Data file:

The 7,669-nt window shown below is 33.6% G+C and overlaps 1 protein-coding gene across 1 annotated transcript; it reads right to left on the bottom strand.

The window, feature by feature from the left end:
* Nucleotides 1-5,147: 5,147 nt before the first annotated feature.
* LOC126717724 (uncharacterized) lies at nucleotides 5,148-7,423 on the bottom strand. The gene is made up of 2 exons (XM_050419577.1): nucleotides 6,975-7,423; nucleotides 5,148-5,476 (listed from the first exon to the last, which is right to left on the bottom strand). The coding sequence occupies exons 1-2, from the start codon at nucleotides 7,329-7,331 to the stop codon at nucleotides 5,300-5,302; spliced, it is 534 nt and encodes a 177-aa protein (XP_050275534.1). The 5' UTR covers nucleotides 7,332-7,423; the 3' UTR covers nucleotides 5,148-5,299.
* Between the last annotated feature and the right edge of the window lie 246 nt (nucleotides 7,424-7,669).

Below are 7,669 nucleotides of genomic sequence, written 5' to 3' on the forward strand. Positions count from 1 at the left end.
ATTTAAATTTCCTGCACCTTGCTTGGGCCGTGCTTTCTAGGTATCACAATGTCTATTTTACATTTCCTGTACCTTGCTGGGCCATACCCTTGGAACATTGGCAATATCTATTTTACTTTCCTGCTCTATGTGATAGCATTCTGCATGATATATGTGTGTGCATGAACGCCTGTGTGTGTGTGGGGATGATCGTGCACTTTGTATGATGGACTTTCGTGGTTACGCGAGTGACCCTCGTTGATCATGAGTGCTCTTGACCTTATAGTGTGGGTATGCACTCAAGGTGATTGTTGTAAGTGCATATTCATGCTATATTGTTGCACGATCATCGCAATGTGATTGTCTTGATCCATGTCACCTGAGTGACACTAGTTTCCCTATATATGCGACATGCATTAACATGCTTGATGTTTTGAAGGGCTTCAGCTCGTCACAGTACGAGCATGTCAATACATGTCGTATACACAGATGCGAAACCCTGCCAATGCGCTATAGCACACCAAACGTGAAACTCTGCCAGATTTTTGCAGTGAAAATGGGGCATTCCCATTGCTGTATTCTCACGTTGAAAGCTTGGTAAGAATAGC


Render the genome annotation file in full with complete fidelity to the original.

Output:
The 7,669-nt window shown below is 33.6% G+C and overlaps 1 protein-coding gene across 1 annotated transcript; it reads right to left on the bottom strand.

The window, feature by feature from the left end:
* Nucleotides 1-5,147: 5,147 nt before the first annotated feature.
* LOC126717724 (uncharacterized) lies at nucleotides 5,148-7,423 on the bottom strand. The gene is made up of 2 exons (XM_050419577.1): nucleotides 6,975-7,423; nucleotides 5,148-5,476 (listed from the first exon to the last, which is right to left on the bottom strand). The coding sequence occupies exons 1-2, from the start codon at nucleotides 7,329-7,331 to the stop codon at nucleotides 5,300-5,302; spliced, it is 534 nt and encodes a 177-aa protein (XP_050275534.1). The 5' UTR covers nucleotides 7,332-7,423; the 3' UTR covers nucleotides 5,148-5,299.
* Between the last annotated feature and the right edge of the window lie 246 nt (nucleotides 7,424-7,669).

Below are 7,669 nucleotides of genomic sequence, written 5' to 3' on the forward strand. Positions count from 1 at the left end.
ATTTAAATTTCCTGCACCTTGCTTGGGCCGTGCTTTCTAGGTATCACAATGTCTATTTTACATTTCCTGTACCTTGCTGGGCCATACCCTTGGAACATTGGCAATATCTATTTTACTTTCCTGCTCTATGTGATAGCATTCTGCATGATATATGTGTGTGCATGAACGCCTGTGTGTGTGTGGGGATGATCGTGCACTTTGTATGATGGACTTTCGTGGTTACGCGAGTGACCCTCGTTGATCATGAGTGCTCTTGACCTTATAGTGTGGGTATGCACTCAAGGTGATTGTTGTAAGTGCATATTCATGCTATATTGTTGCACGATCATCGCAATGTGATTGTCTTGATCCATGTCACCTGAGTGACACTAGTTTCCCTATATATGCGACATGCATTAACATGCTTGATGTTTTGAAGGGCTTCAGCTCGTCACAGTACGAGCATGTCAATACATGTCGTATACACAGATGCGAAACCCTGCCAATGCGCTATAGCACACCAAACGTGAAACTCTGCCAGATTTTTGCAGTGAAAATGGGGCATTCCCATTGCTGTATTCTCACGTTGAAAGCTTGGTAAGAATAGC